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Experts address sustainability, environment and energy challenges

14 June 2012

One of the panels of discussion at the symposium addressing energy challenges for Singapore: (from left) Mr Benedict Chia, Deputy Director (Domestic Plans), National Climate Change Secretariat; Prof Armin Aberle, CEO, Solar Energy Research Institute; and Prof Farooq Shamsuzzaman, NUS Department of Chemical and Biomolecular Engineering

Researchers and experts shared the latest developments in the environment and energy sector during the first Sustainability, Environment & Energy Research (SEER) @ NUS Symposium. Organised by the NUS Energy Office, the two-day event on 13 and 14 June saw more than 150 participants from the government, industry and research community.

At the opening of the event, Prof Tan Thiam Soon, NUS Vice Provost (Education) and Director of the NUS Energy Office, said that academia has to work very closely with industry and government agencies to tackle the critical issues in energy, environment and sustainability.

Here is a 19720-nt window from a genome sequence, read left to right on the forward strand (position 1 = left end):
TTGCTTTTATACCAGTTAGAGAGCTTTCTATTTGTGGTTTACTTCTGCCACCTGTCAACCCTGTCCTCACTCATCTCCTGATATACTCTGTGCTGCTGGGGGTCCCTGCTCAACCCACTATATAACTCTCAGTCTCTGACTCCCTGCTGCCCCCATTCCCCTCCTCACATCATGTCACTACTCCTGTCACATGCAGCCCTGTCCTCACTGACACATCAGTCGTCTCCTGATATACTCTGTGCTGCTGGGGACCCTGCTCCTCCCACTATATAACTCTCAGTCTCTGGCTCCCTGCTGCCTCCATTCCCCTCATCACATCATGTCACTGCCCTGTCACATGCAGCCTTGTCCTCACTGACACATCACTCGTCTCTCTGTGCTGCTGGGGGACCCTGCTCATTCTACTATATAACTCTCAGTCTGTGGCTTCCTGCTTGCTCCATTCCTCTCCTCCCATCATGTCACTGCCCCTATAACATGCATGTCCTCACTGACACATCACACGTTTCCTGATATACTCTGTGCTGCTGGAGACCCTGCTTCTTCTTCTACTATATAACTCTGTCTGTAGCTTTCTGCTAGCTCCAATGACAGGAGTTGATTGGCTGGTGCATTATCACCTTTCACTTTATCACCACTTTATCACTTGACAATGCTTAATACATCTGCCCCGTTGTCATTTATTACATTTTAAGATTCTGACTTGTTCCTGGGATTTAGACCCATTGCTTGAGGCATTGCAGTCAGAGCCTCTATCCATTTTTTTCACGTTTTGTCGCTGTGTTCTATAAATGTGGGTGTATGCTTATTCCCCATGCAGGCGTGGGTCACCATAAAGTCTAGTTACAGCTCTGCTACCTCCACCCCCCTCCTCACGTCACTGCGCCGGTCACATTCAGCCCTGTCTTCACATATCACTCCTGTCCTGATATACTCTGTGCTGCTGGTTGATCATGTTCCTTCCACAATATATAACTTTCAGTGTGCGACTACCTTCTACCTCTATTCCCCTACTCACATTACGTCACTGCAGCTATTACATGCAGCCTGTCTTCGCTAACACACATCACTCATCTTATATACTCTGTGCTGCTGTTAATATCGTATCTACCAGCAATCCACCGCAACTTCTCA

Today's energy challenges include infrastructure constraints and environmental pressures, coupled with growing energy demands from China, India and ASEAN, noted Prof Michael Quah, Deputy Director of the NUS Energy Office. These are all happening even as energy supplies globally are steadily decreasing.

Prof Quah, who is also a Professor of Practice at the NUS Department of Chemical and Biomolecular Engineering, said that to address this situation, integrated "systems of systems" solutions are called for. "SEER's aim is to highlight both developments in key technologies and the breadth of integrative work within NUS of value to Singapore and the region," he said.

On the national level, the National Environmental Agency (NEA) is looking to reduce emissions in the high-energy-consumption industrial sector, said Mr Toh Wee Khiang, Director of the Environmental Technology Office at NEA. The main industries identified are the petrochemical refineries, semi-conductor manufacturers, data centres and pharmaceutical plants.

NUS is well-poised to advance energy research with some 160 energy experts working across disciplines in the faculties and research institutes such as the NUS Environmental Research Institute, Tropical Marine Science Institute, Solar Energy Research Institute and the Energy Studies Institute. Many collaborative projects are also on-going with government agencies and the industry.